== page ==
If you’re in the market for a sauna, you may be wondering whether an indoor vs outdoor sauna is the way to go. The truth is, both have their advantages and disadvantages. In this article, we’ll compare indoor and outdoor models head-to-head so that you can make an informed decision.

Neptune Outdoor Sauna and Hot Tub in the Snow in Estonia
Outdoor Barrel Sauna and Hot Tub in the Snow in Estonia

So, what’s the difference between an indoor vs outdoor sauna?

While the location is the most obvious difference between indoor and outdoor saunas, there is more to it than that. Indoor saunas are typically built directly into your home’s infrastructure, often placed by home gyms, basements, or spas (if you’re lucky enough to own one). They are often designed to provide a seamless passage from any room in your house into a sauna.

On the other hand, outdoor saunas are usually freestanding structures that are built in backyards, often near a pool or lake. The vast majority are timber construction, and they usually feature some form of glass wall or window so that users can enjoy the scenery.

Neptune Saunas - indoor vs outdoor sauna blog article - customer photo with sauna and hot tub on decking
Customer photo of the Luxembourg Outdoor Sauna with Vilnius 6-Person Hot Tub

Pros of an outdoor sauna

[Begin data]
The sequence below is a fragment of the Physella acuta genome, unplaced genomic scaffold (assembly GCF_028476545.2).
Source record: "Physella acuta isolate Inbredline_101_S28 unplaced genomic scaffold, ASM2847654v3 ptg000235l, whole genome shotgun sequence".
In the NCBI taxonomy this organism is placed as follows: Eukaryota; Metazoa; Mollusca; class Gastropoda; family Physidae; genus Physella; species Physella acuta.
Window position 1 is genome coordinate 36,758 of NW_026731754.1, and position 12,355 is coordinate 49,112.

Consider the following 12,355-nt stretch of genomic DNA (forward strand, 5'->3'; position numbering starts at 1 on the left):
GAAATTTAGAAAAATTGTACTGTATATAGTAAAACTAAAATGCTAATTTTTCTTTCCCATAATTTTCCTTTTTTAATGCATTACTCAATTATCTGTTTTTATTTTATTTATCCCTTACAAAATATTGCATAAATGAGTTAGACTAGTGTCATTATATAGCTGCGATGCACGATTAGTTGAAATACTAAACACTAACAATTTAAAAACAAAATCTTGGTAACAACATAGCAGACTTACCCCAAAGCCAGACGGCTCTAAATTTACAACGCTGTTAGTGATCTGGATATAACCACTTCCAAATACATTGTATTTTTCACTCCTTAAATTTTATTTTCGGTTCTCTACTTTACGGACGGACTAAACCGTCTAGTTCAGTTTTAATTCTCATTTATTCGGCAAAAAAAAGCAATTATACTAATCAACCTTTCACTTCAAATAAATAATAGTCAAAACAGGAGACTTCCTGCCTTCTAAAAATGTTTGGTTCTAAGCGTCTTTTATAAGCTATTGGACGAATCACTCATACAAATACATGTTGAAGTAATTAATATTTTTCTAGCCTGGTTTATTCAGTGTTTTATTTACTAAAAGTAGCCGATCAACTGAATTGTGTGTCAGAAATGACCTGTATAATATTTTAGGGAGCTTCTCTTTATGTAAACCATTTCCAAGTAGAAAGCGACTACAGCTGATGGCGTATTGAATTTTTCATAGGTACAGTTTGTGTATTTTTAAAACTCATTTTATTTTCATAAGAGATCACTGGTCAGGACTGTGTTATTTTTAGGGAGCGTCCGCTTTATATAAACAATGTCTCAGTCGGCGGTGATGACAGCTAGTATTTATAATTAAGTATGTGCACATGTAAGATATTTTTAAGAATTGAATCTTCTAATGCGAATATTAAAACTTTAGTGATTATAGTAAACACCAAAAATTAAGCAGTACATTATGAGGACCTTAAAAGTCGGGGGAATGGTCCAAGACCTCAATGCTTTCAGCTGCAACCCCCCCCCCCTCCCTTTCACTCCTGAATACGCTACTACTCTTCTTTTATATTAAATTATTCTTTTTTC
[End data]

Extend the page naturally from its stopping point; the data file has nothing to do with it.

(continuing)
• No interior space limitations
  • Easy access to proper ventilation
  • Easier access to potentially gorgeous views
  • More natural light
  • It doesn’t heat up the whole house – so you can use it year round, unlike an indoor sauna which is impractical in Summer months.
  • Don’t usually require planning
  • Don’t take up any space within the house, leaving you more room for bathrooms/bedrooms so generally retaining the value of your home
  • You can tie it into a dedicated area with say, a barbecue or hot tub.

With no interior space limitations and easy access to proper ventilation, you have a lot of options for customising an outdoor sauna. Compared to indoor models. Outdoor saunas can also take advantage of the views from your home or cottage backyard. The most common shape is the popular barrel sauna shape, however they come in many variations and sizes.

The more luxurious outdoor saunas usually boast a glass wall or large windows. This is not only to make the best use of natural light, but also to take advantage of any scenic garden/landscape views. To retain your privacy, these window panes can be tinted or mirrored to ensure nobody sees in.

The vast majority of outdoor sauna kits don’t require planning permission or special foundations, either – making them a great way to get a traditional sauna experience whilst potentially raising the value of your home. They are also very easy to ventilate since you can choose more or less any wall to install a vent out from.

Cons of an outdoor sauna

  • You may have to face poor weather conditions to reach the sauna
  • Depending on your choice of heater, lighting, or whether you want a shower next to/within the building etc you may need to reroute electricity or water to the out building
  • More exposed to weather and will need exterior treating/maintenance from time to time